Much contemporary philosophy o f language has shown considerable interest in the relation between our linguistic practice and our metaphysical commitments, and this interest has begun to influence work in the history of philosophy as well. In his Categories and De interpretatione, Aristotle presents an analysis of language that can be read as intended to illustrate an isomorphism between the ontology of the real world and how we talk about that world. Our understanding of language is at least in part dependent upon our understanding of the relationships that exist among the enduring πράγματα that we come across in our daily experience. Part of the foundations underlying Aristotle’s doctrine of categories seems to have been a concern, going back to the Academy, about the problem of false propositions: language is supposed to be a tool for communicating the way things are, and writers in antiquity were often puzzled by the problem of how we are to understand propositions that claim that reality is other than it is. Aristotle’s analysis of propositions raises a particular problem in this regard: if the subject of a proposition does not refer to anything how can the proposition be useful for talking about a state of the world? The problem falls into two separate but related parts: propositions whose subjects are singular terms and hence make claims about some particular thing and propositions whose subjects are general terms and hence make claims about classes. In this paper I will explain Aristotle’s treatment of each kind, focusing in particular on what has widely been perceived as a problem in his treatment of singular terms. My discussion of his treatment of general terms will be more brief, but will show that his treatment of them is consistent with his treatment of singular terms.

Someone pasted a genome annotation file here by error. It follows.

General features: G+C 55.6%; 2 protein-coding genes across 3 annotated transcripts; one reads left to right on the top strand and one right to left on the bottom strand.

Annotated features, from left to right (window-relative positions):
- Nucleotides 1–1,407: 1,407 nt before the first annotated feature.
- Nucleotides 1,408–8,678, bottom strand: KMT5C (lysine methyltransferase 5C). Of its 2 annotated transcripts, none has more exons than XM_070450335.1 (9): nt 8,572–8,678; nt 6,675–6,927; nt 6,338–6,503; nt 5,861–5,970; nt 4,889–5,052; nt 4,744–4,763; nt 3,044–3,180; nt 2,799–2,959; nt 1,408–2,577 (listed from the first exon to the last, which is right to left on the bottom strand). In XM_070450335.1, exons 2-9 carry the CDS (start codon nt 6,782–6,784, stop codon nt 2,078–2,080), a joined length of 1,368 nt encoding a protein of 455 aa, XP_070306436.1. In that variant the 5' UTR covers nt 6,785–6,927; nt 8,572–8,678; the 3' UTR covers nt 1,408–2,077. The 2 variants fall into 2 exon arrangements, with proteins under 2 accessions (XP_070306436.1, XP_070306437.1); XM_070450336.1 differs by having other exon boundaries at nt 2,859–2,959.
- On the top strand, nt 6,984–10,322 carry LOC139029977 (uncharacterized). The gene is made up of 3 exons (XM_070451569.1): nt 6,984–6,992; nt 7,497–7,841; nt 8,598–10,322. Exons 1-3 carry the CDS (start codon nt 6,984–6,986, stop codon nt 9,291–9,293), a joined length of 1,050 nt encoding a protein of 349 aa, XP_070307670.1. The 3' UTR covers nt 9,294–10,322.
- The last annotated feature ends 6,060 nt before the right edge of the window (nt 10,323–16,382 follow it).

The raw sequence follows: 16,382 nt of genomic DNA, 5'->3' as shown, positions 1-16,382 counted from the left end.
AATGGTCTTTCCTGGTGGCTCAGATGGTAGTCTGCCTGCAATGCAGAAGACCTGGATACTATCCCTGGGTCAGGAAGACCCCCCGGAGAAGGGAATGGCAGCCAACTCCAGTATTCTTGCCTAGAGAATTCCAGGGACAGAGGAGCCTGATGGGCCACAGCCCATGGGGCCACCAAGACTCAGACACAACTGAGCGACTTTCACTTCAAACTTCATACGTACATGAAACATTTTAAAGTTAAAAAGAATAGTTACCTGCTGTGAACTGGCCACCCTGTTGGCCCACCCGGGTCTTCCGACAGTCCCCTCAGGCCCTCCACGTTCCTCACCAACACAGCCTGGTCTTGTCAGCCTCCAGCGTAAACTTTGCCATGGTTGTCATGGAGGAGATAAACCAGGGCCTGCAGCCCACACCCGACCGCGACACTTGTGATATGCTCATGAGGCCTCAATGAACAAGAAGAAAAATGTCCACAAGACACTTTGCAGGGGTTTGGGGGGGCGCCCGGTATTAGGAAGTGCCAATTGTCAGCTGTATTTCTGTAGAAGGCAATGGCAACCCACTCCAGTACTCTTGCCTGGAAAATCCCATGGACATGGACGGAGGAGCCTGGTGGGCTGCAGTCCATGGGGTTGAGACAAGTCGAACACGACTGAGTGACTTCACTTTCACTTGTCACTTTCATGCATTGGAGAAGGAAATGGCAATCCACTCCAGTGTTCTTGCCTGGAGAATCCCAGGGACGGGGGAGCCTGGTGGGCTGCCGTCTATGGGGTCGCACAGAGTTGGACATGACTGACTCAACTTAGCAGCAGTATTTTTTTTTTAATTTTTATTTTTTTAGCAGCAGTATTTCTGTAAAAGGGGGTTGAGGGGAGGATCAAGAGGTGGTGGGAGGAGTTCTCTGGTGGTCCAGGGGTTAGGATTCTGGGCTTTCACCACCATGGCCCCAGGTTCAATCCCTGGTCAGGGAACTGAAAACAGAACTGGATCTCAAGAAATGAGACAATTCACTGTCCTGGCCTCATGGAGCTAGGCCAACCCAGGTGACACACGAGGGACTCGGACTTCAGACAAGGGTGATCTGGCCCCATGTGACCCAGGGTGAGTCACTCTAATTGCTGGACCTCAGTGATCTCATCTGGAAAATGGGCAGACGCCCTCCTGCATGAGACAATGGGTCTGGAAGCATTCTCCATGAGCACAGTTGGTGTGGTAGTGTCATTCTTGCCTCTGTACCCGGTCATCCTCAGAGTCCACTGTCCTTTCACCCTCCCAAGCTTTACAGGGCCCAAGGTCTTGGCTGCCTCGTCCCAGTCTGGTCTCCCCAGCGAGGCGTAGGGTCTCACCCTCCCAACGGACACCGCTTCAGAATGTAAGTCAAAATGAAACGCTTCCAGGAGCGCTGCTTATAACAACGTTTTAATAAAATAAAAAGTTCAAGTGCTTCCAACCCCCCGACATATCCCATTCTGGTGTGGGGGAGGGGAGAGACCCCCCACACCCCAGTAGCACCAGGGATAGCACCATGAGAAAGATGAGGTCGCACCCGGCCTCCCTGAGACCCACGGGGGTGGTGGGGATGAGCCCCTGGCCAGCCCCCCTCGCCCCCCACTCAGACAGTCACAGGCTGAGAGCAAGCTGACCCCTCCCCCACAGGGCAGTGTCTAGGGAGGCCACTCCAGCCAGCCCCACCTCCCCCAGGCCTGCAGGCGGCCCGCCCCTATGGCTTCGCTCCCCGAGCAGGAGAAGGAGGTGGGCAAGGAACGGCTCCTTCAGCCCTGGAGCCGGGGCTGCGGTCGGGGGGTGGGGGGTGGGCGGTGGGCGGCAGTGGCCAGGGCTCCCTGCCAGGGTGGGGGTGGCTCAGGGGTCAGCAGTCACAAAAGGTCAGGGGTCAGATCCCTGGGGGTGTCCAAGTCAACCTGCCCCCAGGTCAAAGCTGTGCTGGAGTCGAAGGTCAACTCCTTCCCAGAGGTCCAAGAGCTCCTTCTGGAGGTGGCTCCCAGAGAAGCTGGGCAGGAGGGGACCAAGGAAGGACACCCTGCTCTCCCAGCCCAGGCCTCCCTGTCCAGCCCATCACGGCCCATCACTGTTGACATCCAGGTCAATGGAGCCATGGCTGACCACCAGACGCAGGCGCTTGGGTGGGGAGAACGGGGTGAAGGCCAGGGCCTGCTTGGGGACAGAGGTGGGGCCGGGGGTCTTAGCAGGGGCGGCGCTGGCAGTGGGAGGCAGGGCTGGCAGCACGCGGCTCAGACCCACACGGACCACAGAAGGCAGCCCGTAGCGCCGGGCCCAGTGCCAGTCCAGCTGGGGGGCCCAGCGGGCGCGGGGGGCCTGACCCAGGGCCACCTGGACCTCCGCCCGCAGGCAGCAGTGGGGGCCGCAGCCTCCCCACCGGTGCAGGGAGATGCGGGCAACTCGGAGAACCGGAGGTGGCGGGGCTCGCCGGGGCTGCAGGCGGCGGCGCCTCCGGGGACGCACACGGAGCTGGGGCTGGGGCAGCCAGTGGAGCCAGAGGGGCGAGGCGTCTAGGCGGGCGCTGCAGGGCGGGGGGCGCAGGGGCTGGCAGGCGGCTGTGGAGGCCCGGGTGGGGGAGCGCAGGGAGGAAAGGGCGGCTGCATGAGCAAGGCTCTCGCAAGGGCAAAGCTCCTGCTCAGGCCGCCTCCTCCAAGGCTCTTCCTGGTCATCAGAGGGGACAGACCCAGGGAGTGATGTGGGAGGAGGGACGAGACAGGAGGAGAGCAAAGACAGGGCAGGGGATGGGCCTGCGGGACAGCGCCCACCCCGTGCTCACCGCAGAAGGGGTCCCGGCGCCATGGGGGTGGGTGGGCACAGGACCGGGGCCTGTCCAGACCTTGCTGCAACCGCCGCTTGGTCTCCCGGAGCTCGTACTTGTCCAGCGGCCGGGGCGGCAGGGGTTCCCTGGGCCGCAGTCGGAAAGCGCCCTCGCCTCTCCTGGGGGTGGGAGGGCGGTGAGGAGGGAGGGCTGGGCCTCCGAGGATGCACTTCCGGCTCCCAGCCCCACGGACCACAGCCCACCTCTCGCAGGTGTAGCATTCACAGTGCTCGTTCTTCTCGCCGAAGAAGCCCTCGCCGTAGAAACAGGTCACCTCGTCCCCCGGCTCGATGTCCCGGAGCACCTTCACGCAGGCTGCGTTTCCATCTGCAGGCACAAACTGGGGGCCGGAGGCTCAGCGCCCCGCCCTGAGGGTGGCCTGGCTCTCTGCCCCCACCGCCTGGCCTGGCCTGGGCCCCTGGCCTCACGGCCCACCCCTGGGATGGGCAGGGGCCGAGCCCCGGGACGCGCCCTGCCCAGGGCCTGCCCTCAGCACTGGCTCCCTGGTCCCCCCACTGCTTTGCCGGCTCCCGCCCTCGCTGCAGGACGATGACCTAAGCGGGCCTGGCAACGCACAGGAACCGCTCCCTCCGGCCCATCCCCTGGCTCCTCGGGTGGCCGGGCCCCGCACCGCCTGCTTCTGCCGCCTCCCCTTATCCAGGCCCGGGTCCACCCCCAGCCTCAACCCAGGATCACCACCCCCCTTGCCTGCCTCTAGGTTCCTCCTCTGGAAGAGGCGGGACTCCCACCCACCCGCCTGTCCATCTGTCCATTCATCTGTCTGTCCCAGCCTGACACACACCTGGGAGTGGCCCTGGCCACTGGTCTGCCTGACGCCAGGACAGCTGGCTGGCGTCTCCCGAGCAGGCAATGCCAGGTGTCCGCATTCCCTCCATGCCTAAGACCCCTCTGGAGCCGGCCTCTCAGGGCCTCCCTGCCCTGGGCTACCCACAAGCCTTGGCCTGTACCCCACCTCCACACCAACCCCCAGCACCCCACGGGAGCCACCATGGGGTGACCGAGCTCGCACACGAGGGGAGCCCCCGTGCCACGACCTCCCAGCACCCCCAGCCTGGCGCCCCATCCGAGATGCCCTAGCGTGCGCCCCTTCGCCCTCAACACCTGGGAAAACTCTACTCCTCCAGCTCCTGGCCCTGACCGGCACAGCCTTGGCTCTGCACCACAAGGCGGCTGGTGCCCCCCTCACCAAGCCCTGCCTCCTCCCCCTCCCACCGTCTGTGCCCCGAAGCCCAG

Carson, Scott, "Aristotle on Existential Import and Nonreferring Subjects" (1998). The Society for Ancient Greek Philosophy Newsletter. 247.